The Litblog Co-op’s second selection has arrived! What is it? How will it be received? Will the Co-op be praised or reviled? You’ll have to go to the blog to find out.
I have been living in a room in a house perched on a cliff that overlooks the Oregon coast for almost a month. A window with an ocean view spans the width of my desk, but when I sit down to write, I often find myself doing anything but that. I stare at the sea and the rolling clouds, or follow the beachcombers, the joggers, the surfers, and the fishing vessels further out with the binoculars my aunt uses to spot whales in the winter. The setting is striking to the point of distraction for this city dweller accustomed to skylines punctuated by skyscrapers, to glimpses of rivers from the Manhattan Bridge, to lawns circumscribed by park walls.
In Newport, Oregon, nature dominates. The only depiction of this town I’ve encountered beyond a travel guide is in Jon Raymond’s story “The Coast” from his collection, Livability. Raymond’s eye is attuned to the landscape of the Pacific Northwest. In his story, he describes the coastline in quadrants and colors as if he’s painting: “The wind was blustery and the sky was all over the place–dark in one quadrant and pale blue in another, with splashes of magenta, orange, and streaks of hot pink in the lower regions. The billowing cumulus clouds gliding over the ocean were like slow-moving buildings of water and air. I skirted the edge of the tide, avoiding heaps of bullwhip kelp and seagull carcasses and blobs of broken jellyfish.” The sea, the wind, and labile sky capture the tableau precisely.
The first few days after I arrived, I found myself spouting dumbfounded phrases such as, “The clouds! The mountains! Like a painting!” as if I were severely nature deprived. I’m sure I sounded like the equivalent of a yokel visiting the city, jaw dropping at the sight of yellow taxi-filled roads and towering buildings–just like the movies! I am smitten with the sea lions, the sand dunes, the washed up bivalves and cracked crab shells that litter the beach. The open skies have cleared the smog in my mind. The landscape works its way into my stories and it infuses my essays (as you can see).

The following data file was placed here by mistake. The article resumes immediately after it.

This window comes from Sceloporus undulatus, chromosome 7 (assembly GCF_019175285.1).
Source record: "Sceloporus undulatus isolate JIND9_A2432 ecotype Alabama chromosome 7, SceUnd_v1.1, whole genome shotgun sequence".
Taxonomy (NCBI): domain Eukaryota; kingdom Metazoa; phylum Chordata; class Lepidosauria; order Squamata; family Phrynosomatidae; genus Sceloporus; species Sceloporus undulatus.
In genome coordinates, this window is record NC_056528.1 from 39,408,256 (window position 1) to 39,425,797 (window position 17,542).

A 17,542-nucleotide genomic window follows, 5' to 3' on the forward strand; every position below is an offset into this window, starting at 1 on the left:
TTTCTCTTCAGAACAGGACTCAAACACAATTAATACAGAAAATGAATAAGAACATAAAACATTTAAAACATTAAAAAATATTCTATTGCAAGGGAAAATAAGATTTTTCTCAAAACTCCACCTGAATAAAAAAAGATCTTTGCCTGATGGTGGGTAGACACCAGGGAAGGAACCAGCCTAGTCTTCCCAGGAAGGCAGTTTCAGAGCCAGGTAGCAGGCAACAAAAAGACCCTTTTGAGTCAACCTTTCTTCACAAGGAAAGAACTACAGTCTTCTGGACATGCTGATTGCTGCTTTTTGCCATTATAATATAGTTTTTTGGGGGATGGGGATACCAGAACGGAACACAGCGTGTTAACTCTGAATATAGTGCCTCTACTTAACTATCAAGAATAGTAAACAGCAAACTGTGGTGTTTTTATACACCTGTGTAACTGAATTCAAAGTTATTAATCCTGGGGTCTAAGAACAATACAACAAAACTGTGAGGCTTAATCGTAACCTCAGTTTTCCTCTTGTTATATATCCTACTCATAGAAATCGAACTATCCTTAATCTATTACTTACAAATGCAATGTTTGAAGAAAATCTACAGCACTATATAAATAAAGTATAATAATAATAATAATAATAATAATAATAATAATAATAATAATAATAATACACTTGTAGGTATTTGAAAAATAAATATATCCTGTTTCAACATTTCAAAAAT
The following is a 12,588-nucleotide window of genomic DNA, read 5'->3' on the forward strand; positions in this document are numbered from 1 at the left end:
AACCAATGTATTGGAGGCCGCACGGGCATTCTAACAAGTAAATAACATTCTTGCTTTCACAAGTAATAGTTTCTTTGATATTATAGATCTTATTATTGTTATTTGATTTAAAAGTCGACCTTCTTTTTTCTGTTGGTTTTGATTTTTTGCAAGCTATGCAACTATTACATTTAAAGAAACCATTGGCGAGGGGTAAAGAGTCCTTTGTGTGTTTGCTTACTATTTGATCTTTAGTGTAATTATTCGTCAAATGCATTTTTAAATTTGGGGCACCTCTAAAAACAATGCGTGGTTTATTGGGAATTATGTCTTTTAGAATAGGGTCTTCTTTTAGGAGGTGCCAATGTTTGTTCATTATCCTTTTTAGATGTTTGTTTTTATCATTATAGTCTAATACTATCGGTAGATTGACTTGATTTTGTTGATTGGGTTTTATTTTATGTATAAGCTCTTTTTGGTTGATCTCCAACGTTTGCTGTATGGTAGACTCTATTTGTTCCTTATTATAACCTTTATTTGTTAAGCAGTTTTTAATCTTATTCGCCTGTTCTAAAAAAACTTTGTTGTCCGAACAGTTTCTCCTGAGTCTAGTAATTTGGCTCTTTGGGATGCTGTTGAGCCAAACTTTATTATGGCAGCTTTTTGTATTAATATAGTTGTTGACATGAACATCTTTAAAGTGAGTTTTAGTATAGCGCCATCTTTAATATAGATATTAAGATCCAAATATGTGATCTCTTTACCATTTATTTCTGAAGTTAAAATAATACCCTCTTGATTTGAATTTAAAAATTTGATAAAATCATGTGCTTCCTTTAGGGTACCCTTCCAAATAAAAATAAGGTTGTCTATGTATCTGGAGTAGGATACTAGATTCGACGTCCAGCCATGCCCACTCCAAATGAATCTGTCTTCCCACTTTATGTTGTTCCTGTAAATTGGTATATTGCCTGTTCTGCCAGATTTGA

It’s difficult not to notice the differences here, and not respond to the surroundings. When I was at the local library, a man found a pocket knife on the floor and turned it in to the lost and found. Hitchhikers walk backward along the coastal highway, carrying sleeping bags nestled atop oversize backpacks. More abundant and less haggard than the east coast variety, they make me think of ranch hand and expert hitchhiker Sissy Hankshaw and her magnificent thumbs, straight out of Even Cowgirls Get the Blues. The fluorescent red and green sea anemones in the tide pools mimic the Day-Glo hues made popular by the Merry Pranksters, so it’s fitting that head Prankster Ken Kesey grew up in Oregon, just outside of Eugene.
I took up with Tom Wolfe’s Electric Kool-Aid Acid Test out of curiosity about Kesey, his writing, and his influence on the sixties West Coast acid scene. Wolfe emphasizes Kesey’s tremendous physicality and soft country drawl, which owe much to his upbringing in Oregon’s outdoors. Kesey’s father “had started him and his younger brother … shooting and fishing and swimming as early as they could in any way manage it, also boxing, running, wrestling, plunging down the rapids of the Williamette and the McKenzie Rivers, on inner-tube rafts, with lots of rocks and water and sartin’ death foamin’ down below.” He came off as a country boy, but when he moved to San Francisco as a Stegner fellow, his physical prowess and charisma made him popular with the bohemian literary set.
The Northwestern terrain also infused Kesey’s fiction. His second novel, Sometimes a Great Notion, is set in a logging town near the Oregon coast where a family of loggers break from the unionized strikers by supplying lumber to a local mill. Kesey researched the book while living in Florence, a coastal town just south of Newport. He lived the logging life, in a way. By day he rode in the pick-up trucks that bussed loggers to and from their camps and by night he hung out at the loggers’ watering holes. The novel opens already anchored in the landscape, the pages suffused by passages describing the contours of the land: “ Along the western slopes of the Oregon Coastal Range … come look: the hysterical crashing of tributaries as they merge into the Wakonda Auga River … ”
After Kesey wrote the novel, his artistic focus shifted from writing to life. He devoted himself to living in the moment, to making experimental movies and bringing fantasies to life, to reaching higher states of awareness tripping on LSD. “I’d rather be a lightning rod than a seismograph,” was Kesey’s reason for quitting writing. Wolfe adds, “He talked about something called the Acid Test and forms of expression in which there would be no separation between himself and the audience. It would be all one experience, with all the senses opened wide, words music, lights, sounds, touch–lightning–” Even Kesey’s metaphors reference the outdoors–acting as a conduit for electricity rather than recording the earth’s movements with ink.